1. Factory GM accessory brackets won't allow you to mount a GM A/C compressor on an iron-block LS1 in a '73-'87 GM truck. The A/C compressor hits the passenger-side framerail.
2. Guns N' Roses aka "Axl Rose and his friends today" finally put out a new album.
3. By 1936, Ford had already produced 3 million trucks.
4. From 1967 to 1971, the third digit in a General Motors VIN number indicated whether the vehicle had a six- or eight-cylinder engine and standard or deluxe interior.
5. The width of a rim is measured between the tire mounting flanges or beads.
6. Vanilla Ice doesn't rock a sport truck. Then again, did Vanilla Ice really ever rock anything?
7. Spraying liquid nitrous onto your skin will cause it to fall off. Seriously.
8. In the movie, Smokey and the Bandit, Burt Reynolds' truck driving cohort, The Snowman, was played by country singer Jerry Reed. Reed also sang the theme song to all three movies.
9. The gauntlet has been thrown down by past cover-truck owner, Mike Cotten. He's showing up to the Sport Truck Challenge in '09 with his Chevy and plans on running into the 9s with LS engine power in order to take a shot at William Lerner's title.
10. The 6.4-liter PowerStroke diesel engine makes 350 hp at 3,000 rpm and 650 lb-ft of torque at 2,000 rpm.
Hall-Of-FamerThe Automotive Hall of Fame, the highest place of honor in the International Motor Vehicle Industry, has selected Gale Banks to receive one of their 2009 Distinguished Service Citations.
Sema Lawyers At Work For You!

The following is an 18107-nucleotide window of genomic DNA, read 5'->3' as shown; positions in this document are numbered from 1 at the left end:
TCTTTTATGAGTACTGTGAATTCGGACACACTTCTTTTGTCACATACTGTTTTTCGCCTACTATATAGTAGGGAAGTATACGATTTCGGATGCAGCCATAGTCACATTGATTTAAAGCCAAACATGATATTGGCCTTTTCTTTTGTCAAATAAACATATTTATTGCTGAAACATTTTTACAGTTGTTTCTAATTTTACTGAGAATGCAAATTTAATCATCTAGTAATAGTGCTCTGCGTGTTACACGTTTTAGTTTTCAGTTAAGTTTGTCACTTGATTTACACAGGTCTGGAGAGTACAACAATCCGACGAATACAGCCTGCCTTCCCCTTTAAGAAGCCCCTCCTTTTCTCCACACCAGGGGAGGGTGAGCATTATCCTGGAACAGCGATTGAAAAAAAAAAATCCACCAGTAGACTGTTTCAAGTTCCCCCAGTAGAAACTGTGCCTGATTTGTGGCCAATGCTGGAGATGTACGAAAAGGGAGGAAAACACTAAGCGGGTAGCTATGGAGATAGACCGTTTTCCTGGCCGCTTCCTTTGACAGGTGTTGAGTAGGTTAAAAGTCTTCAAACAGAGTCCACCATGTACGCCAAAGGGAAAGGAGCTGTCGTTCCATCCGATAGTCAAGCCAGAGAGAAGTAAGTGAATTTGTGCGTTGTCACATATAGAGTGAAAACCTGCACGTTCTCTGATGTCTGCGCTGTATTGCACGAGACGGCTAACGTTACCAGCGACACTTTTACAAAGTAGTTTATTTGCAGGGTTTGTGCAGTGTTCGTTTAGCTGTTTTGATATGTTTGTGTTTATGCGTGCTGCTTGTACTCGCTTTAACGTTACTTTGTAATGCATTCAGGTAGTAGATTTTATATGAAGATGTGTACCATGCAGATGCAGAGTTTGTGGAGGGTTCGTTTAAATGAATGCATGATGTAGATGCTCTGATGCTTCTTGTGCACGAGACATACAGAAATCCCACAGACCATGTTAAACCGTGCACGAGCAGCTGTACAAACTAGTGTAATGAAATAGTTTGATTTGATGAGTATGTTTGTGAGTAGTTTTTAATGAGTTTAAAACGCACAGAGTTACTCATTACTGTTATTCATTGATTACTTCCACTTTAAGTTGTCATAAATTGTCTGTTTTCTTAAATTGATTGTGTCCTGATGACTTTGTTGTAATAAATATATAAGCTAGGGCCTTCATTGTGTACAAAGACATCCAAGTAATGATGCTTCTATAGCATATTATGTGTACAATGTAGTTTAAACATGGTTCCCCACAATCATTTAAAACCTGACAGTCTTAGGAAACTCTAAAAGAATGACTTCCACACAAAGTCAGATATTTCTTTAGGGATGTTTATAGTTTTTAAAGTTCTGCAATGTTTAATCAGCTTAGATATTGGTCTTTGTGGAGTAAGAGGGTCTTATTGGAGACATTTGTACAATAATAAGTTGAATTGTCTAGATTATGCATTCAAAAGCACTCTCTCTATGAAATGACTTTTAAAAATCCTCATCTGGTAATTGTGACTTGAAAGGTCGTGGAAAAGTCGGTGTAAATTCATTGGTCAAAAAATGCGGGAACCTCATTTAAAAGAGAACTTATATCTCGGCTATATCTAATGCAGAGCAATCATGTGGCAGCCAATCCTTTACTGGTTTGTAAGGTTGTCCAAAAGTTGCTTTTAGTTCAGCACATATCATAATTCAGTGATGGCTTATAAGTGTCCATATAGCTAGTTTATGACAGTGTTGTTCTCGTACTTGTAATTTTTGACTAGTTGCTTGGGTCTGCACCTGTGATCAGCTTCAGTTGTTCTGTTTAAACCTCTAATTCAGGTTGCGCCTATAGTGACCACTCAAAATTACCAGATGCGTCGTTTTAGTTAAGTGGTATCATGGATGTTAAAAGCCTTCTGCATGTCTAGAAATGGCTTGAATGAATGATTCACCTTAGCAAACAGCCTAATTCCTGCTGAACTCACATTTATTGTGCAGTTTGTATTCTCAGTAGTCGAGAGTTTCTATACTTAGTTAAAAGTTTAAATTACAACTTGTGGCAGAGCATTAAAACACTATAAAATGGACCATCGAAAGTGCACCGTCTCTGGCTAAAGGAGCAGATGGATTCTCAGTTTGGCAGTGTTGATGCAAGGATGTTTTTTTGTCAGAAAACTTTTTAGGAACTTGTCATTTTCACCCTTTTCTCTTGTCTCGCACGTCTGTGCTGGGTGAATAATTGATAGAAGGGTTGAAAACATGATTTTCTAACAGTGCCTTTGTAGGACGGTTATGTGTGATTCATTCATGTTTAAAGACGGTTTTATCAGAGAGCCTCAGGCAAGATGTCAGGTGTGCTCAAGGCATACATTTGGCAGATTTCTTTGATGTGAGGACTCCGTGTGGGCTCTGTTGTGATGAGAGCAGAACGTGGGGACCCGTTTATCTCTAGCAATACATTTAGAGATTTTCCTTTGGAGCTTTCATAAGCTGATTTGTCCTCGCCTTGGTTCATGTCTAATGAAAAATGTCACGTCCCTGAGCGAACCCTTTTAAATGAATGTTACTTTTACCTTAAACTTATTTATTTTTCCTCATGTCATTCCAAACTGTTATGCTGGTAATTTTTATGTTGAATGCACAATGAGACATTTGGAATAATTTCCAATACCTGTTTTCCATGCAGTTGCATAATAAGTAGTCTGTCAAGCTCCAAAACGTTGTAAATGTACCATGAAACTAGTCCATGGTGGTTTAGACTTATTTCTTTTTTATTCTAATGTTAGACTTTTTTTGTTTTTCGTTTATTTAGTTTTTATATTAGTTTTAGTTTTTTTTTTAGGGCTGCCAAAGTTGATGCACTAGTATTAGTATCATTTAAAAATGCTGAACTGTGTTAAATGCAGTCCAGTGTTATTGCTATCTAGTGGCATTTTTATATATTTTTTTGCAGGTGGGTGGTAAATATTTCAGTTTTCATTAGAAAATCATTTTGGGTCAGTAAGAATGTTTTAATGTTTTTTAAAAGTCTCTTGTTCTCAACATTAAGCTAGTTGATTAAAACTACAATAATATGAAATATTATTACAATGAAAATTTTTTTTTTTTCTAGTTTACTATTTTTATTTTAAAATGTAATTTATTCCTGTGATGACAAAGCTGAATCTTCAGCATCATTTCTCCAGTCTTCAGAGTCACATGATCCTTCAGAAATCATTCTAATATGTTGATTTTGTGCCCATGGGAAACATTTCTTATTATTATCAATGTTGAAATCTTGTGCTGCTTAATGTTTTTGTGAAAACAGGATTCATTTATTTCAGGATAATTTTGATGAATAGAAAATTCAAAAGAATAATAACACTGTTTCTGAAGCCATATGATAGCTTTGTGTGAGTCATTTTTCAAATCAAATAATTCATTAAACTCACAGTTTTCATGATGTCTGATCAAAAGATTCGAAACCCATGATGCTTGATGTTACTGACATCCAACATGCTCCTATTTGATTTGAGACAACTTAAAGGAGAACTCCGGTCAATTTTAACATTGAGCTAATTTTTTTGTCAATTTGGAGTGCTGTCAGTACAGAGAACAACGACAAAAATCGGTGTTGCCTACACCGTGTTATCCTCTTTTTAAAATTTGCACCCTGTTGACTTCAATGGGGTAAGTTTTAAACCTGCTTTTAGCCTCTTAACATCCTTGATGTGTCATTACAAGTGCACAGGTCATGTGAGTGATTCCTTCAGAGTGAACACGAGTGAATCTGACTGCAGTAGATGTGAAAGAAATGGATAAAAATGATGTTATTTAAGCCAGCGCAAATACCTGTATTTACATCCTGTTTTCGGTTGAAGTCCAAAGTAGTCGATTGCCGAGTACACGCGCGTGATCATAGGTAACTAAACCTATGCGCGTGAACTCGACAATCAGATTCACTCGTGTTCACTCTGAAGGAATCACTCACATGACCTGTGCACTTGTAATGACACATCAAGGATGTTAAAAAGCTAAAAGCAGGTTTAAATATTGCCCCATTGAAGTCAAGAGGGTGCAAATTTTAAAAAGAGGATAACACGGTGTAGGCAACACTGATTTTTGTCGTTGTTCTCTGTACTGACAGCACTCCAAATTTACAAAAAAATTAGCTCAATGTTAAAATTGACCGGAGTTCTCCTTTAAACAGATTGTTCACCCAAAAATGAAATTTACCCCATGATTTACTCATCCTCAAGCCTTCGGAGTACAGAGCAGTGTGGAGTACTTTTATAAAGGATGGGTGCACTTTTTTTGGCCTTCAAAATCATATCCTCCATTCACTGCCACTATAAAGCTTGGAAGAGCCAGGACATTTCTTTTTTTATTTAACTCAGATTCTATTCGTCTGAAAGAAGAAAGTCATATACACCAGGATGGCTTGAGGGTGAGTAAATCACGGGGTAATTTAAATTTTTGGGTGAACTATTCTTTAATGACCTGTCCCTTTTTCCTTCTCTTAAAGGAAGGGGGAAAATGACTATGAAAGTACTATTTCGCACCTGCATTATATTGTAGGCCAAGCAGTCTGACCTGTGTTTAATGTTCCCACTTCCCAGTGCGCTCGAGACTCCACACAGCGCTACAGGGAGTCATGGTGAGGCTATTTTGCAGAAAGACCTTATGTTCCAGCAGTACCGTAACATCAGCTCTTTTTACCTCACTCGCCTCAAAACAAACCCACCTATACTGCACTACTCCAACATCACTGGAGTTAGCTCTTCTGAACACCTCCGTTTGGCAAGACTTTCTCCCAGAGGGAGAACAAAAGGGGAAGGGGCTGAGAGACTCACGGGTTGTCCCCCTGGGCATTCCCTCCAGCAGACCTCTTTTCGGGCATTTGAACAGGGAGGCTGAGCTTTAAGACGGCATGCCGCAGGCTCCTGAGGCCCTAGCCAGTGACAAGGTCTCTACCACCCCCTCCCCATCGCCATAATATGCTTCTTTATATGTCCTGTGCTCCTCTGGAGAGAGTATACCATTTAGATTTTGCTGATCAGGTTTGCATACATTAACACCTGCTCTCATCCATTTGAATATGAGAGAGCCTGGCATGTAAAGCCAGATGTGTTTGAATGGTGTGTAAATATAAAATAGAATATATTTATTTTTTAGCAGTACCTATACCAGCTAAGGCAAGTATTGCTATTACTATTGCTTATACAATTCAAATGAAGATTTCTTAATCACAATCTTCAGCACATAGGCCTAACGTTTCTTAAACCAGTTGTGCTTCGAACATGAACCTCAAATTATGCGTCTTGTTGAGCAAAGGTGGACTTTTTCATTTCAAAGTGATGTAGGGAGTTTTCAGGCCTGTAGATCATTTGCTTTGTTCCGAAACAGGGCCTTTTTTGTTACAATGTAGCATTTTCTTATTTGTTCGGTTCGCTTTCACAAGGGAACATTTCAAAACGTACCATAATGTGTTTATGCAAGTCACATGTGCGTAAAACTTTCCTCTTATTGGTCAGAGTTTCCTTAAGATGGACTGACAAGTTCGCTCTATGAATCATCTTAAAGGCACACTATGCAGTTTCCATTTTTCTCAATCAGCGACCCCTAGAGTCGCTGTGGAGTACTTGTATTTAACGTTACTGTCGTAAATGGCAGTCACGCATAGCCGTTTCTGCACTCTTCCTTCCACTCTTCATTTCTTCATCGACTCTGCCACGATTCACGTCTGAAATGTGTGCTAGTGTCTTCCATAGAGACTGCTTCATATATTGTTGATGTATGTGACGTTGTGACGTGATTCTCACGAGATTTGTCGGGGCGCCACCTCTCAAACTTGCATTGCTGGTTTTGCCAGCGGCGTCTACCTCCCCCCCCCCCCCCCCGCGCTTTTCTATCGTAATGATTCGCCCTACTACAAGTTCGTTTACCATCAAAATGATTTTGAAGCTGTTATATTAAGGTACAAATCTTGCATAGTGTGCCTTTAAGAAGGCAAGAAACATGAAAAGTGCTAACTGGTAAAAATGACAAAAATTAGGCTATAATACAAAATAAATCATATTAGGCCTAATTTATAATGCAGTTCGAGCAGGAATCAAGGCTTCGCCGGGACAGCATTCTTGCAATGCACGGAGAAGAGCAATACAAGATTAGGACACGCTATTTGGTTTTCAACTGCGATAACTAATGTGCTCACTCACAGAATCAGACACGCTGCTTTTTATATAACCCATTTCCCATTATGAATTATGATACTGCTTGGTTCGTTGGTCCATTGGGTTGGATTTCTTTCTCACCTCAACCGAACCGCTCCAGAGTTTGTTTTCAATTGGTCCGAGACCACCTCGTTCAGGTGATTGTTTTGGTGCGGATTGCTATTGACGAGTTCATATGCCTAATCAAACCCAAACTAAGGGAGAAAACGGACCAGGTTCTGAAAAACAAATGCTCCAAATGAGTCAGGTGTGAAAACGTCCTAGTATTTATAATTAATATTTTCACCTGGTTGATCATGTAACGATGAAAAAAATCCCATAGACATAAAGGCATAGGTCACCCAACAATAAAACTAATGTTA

The SEMA Action Network defeated California legislation to require annual (rather than biennial) smog-check inspections for vehicles 15 years old and older. The bill would also have required that funds generated through the additional inspection fees be deposited into an account, which could then be used to scrap older cars. In an effort to sneak the bill through in the closing days of the legislative session, California Assemblyman Dave Jones amended a completely unrelated bill with the annual smog-check inspection language.
While pre-'76 motor vehicles would have remained exempt under existing California law, this proposal ignored the fact that vehicles 15 years old and older still constitute a small portion of the overall vehicle population and are a poor source from which to look for emissions reductions. This latest action represents the second time the SAN was able to defeat this legislation.
The Scenario: We're talkin' serious talk for a change of pace. The Big Three-General Motors, Ford, and Chrysler-are asking the federal government for a multi-billion dollar handout because they don't want to or can't claim bankruptcy to keep their respective businesses running in the current economic recession.
As taxpaying citizens of the US of A, do you think the government should bail out three of our country's largest industrial giants like it just did for banking institutions, or should we let them go down in flames?